So how do you increase labor productivity? Stakhanov’s story reminds us that technology isn’t the only factor. Others include process innovation, education levels, regulatory regimes, trade patterns and demographic trends. Yet from the wheel through steam engines, electricity and AI, much of tech history can be read as one long effort to magnify the impact of human labor.
That’s certainly the value proposition of the digital revolution that kicked off in the early 2000s. The component technologies of that revolution include mobile devices and apps, cloud computing, the Internet of Things, machine learning and predictive analytics. Collectively, they promise to boost labor productivity by allowing us to work from anywhere, anytime, making smart decisions based on insights derived from enormous data sets.
That promise has yet to bear fruit. In fact, output per worker has fallen off a cliff over the past 15 years. In the U.S., compound labor productivity growth averaged 2.64% between 1996 and 2004, due in large part to a plunge in semiconductor prices. More recently it has fallen to 0.36%, according to research by Oxford University economist Ian Goldin and his colleagues. Similar declines have occurred in the major European economies and in Japan.
The productivity equation
Economists argue fiercely about the causes of this slump. Tech skeptics like Robert Gordon argue that recent digital innovations are intrinsically less impactful than earlier technologies such as electricity and the internal combustion engine. Tech optimists like Erik Brynjolfsson, by contrast, contend that companies haven’t yet worked out how to digitize their operations in a way that maximizes productivity.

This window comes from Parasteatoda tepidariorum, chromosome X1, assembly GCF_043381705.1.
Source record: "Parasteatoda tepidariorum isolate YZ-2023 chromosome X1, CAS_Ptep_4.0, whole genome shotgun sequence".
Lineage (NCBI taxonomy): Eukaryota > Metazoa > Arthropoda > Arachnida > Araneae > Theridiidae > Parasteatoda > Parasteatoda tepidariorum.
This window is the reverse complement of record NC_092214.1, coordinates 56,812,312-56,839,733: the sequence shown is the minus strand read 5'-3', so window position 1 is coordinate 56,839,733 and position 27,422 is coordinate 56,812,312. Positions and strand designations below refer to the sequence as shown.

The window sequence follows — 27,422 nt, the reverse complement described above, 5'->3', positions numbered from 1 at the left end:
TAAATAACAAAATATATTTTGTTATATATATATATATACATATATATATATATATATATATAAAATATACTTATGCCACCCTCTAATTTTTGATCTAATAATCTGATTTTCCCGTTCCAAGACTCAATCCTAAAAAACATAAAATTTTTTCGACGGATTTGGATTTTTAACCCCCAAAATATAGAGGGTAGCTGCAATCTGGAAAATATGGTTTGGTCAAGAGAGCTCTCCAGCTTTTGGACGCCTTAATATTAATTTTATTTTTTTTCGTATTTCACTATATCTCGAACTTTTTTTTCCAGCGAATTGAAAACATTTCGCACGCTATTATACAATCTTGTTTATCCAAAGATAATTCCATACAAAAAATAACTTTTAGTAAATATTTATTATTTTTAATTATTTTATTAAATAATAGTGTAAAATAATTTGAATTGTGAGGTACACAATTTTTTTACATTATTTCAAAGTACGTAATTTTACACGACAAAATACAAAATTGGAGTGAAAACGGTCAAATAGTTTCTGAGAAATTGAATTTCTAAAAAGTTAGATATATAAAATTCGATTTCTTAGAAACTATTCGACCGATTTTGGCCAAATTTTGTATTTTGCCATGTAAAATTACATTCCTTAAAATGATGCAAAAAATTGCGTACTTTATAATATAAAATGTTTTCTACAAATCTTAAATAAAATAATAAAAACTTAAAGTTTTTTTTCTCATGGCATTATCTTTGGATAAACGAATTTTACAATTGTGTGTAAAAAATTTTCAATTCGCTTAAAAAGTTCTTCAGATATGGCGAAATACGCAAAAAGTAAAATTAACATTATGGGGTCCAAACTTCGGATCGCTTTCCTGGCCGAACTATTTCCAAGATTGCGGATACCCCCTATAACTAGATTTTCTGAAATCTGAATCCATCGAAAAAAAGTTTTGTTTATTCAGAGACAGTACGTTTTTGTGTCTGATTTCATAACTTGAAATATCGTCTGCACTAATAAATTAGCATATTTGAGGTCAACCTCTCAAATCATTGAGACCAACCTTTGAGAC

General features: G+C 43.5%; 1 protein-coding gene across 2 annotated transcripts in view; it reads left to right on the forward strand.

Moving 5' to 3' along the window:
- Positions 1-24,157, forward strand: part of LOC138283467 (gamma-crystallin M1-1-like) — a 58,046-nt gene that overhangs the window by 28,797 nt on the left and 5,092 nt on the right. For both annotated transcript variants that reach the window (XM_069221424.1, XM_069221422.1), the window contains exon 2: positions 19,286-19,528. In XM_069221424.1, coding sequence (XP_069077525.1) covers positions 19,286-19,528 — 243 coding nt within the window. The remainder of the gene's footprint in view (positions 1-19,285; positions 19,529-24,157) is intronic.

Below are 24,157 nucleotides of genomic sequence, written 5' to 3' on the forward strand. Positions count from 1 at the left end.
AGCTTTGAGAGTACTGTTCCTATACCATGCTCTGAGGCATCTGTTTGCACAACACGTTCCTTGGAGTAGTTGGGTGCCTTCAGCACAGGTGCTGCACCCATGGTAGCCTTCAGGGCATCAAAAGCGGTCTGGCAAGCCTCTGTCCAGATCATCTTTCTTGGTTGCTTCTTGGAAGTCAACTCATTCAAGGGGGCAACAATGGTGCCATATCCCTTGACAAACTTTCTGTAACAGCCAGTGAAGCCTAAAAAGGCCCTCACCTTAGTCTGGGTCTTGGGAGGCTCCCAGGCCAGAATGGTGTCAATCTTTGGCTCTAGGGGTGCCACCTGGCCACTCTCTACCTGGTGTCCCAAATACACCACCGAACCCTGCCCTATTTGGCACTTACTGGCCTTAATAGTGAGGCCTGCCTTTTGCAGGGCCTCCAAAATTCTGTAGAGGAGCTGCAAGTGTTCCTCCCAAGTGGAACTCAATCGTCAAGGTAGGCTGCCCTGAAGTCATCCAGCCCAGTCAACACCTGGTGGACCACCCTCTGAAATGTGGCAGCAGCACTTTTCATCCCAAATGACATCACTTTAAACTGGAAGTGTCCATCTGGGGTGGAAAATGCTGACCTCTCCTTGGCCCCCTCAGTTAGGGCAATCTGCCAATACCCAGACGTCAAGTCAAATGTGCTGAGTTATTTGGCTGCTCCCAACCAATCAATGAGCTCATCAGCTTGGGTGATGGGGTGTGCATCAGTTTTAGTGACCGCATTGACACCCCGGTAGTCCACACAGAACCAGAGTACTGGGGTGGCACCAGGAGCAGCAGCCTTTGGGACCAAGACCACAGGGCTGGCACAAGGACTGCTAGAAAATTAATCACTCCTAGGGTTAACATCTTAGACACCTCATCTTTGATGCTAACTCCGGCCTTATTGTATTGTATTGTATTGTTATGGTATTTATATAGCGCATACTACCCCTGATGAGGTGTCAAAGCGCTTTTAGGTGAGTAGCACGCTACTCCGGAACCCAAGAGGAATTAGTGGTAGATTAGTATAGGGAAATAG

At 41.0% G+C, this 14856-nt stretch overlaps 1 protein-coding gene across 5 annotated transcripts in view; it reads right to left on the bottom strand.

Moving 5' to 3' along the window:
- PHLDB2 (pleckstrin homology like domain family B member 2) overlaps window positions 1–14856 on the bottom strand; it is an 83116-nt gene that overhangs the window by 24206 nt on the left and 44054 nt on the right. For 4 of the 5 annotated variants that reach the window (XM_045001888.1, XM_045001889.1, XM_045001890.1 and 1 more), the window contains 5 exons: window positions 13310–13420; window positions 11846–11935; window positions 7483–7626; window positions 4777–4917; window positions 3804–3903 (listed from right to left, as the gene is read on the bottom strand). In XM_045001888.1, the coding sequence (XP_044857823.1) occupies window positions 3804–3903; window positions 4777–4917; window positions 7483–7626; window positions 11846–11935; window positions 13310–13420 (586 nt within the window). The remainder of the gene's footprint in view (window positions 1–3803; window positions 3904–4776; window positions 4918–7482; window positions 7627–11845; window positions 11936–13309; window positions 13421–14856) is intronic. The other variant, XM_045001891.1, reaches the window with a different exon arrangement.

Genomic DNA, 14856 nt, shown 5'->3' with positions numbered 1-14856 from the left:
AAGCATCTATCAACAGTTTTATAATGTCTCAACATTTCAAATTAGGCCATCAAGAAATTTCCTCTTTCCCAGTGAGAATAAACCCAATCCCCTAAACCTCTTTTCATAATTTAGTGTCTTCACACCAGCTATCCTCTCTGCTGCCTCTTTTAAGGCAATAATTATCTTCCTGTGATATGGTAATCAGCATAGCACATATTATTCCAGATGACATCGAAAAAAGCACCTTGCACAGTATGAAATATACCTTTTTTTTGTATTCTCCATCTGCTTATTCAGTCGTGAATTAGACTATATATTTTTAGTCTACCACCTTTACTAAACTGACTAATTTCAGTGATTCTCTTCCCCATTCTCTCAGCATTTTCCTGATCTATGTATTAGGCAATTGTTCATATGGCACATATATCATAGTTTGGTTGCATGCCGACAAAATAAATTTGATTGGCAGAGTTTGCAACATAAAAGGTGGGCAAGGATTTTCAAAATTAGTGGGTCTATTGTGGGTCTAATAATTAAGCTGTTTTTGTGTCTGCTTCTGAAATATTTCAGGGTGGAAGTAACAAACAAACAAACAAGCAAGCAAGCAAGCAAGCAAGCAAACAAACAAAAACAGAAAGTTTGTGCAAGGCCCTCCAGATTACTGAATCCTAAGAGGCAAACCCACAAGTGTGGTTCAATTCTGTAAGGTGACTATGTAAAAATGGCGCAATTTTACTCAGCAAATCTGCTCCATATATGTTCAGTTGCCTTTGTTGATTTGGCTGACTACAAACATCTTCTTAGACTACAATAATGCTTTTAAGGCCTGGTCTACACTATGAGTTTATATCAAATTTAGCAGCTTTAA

The optimists also frequently point to measurement problems, arguing that traditional metrics don’t capture the productivity benefits of emerging tech. For example, social media platforms like LinkedIn and Twitter have radically changed how companies recruit talent and communicate with the market. Yet it’s notoriously difficult to quantify the economic value of a free good like social media access, simply because no pricing data exists.
Another factor is the broad decline in international trade since 2004. In earlier years, globalization helped drive productivity growth by making it easier for companies to access foreign markets, both for production and the export of final goods. Productivity suffers when globalization contracts, as we’re seeing with the current rise of protectionist policies in many countries.
Finally, new technologies often require complementary social innovations before they can create economic value as measured by productivity growth. Goldin and his colleagues cite the example of AI and autonomous vehicles: “[N]ot not only may the education system need to be reformed to train people with the right skills, but other institutions such as contract and the judiciary systems need to be re-invented, for instance to deal with the responsibility of autonomous nonhuman entities.”
We can take comfort in the fact that this isn’t the first productivity slowdown we’ve seen. During a similar slump in the 1980s, economist Robert Solow famously quipped that the impact of the computer revolution could be seen “everywhere but in the productivity statistics.” Nor will it be the last. Meanwhile, companies should focus on digitizing core workflows so that employees can spend less time on repetitive, mundane tasks and more time on strategic work that creates economic value for their organizations. As Alexei Stakhanov knew well, you need more than a new drill to boost productivity.